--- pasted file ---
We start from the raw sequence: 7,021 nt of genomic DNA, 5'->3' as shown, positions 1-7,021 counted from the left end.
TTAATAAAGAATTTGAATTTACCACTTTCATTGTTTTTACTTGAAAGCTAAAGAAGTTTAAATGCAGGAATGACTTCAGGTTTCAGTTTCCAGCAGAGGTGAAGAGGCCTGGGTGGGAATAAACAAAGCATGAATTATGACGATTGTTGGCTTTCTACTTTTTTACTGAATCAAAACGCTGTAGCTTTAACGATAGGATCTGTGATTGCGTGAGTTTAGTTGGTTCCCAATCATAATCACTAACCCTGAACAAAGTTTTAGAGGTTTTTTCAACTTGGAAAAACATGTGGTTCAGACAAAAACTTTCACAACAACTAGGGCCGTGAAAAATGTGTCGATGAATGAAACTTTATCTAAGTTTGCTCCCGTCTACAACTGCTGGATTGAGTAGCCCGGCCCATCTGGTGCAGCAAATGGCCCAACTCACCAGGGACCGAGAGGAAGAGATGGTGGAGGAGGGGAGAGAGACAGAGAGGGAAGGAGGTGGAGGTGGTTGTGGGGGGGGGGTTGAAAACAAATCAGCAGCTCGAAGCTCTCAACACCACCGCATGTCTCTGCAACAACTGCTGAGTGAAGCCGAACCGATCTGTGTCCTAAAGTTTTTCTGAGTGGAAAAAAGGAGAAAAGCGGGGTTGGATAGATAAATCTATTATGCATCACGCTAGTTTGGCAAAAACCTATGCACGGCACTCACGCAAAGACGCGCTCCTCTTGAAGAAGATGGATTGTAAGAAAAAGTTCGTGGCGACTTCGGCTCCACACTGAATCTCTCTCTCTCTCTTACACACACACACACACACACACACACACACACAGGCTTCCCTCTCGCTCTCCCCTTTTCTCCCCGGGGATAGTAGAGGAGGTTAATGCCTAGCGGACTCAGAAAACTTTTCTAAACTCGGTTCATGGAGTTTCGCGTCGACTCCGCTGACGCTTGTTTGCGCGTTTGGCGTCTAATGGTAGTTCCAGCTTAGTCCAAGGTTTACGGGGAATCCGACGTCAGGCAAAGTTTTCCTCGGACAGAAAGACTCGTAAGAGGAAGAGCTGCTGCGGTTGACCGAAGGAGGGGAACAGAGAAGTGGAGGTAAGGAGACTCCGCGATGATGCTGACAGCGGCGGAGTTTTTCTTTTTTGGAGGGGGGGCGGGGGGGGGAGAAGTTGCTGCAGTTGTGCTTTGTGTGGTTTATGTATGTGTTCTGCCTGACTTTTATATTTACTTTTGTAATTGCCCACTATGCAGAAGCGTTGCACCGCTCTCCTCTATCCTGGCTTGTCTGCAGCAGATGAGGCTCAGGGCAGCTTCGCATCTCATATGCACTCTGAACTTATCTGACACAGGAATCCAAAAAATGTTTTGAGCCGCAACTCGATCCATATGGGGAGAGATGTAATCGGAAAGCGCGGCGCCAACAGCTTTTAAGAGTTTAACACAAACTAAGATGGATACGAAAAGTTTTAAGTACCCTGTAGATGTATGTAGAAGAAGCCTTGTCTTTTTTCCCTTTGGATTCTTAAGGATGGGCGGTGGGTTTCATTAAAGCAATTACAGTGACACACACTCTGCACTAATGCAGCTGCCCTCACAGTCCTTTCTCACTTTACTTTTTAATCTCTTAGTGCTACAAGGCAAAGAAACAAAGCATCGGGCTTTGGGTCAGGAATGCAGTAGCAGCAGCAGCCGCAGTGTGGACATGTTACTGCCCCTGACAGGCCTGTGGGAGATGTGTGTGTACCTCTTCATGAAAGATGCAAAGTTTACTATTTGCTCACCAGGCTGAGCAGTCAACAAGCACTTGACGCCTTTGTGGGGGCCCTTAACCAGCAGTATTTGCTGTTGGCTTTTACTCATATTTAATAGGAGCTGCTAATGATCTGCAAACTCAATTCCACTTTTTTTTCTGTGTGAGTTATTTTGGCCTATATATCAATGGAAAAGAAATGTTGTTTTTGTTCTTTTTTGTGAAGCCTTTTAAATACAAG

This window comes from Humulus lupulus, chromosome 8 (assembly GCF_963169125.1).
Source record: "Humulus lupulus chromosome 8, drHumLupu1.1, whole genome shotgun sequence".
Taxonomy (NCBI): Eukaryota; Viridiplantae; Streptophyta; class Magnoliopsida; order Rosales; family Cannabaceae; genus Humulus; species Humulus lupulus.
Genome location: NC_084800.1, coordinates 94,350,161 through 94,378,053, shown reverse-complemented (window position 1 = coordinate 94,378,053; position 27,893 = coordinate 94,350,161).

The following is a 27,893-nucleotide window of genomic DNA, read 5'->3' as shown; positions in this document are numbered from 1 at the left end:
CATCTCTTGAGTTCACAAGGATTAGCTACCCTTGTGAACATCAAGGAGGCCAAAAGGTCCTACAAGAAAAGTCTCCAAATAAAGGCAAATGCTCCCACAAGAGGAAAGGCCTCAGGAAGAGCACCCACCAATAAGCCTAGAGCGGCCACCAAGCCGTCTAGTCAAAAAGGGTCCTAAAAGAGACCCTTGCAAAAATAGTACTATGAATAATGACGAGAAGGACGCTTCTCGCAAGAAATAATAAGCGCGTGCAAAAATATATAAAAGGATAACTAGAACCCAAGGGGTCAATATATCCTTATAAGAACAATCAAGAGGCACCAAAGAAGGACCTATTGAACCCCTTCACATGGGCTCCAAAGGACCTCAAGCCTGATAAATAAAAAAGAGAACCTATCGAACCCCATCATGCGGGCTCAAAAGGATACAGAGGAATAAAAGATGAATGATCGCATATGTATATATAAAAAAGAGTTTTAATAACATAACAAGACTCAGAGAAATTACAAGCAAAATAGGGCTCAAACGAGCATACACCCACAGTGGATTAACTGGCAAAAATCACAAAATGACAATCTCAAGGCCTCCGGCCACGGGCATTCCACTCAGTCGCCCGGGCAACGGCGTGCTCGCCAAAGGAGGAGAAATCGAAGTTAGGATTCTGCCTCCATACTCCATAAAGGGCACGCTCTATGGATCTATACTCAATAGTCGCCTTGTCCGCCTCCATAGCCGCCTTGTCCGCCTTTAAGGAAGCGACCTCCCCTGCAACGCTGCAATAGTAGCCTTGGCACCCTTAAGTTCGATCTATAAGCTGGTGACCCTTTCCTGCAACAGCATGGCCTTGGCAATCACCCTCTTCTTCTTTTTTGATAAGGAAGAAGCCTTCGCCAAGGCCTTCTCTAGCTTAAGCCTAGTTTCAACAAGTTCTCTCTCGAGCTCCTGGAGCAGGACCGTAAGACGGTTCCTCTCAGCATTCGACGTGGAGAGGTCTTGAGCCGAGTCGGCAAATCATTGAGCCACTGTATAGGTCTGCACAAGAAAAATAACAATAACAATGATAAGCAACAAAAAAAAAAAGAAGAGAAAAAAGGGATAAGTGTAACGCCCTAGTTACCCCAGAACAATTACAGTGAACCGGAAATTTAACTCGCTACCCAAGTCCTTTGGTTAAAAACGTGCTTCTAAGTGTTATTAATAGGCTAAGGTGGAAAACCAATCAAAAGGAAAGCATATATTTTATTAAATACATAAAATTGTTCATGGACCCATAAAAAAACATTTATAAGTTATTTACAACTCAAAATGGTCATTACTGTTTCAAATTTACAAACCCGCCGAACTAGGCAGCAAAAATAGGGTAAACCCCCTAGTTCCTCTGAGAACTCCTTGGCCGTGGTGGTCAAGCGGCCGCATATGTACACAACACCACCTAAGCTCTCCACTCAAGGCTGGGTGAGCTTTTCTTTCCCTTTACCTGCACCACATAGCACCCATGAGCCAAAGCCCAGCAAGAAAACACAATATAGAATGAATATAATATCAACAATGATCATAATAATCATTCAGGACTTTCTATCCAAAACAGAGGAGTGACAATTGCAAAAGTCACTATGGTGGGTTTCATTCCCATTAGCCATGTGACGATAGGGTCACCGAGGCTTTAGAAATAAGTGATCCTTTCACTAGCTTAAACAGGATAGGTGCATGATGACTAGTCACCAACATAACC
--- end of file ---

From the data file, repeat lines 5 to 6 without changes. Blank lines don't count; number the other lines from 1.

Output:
Taxonomy (NCBI): Eukaryota; Viridiplantae; Streptophyta; class Magnoliopsida; order Rosales; family Cannabaceae; genus Humulus; species Humulus lupulus.
Genome location: NC_084800.1, coordinates 94,350,161 through 94,378,053, shown reverse-complemented (window position 1 = coordinate 94,378,053; position 27,893 = coordinate 94,350,161).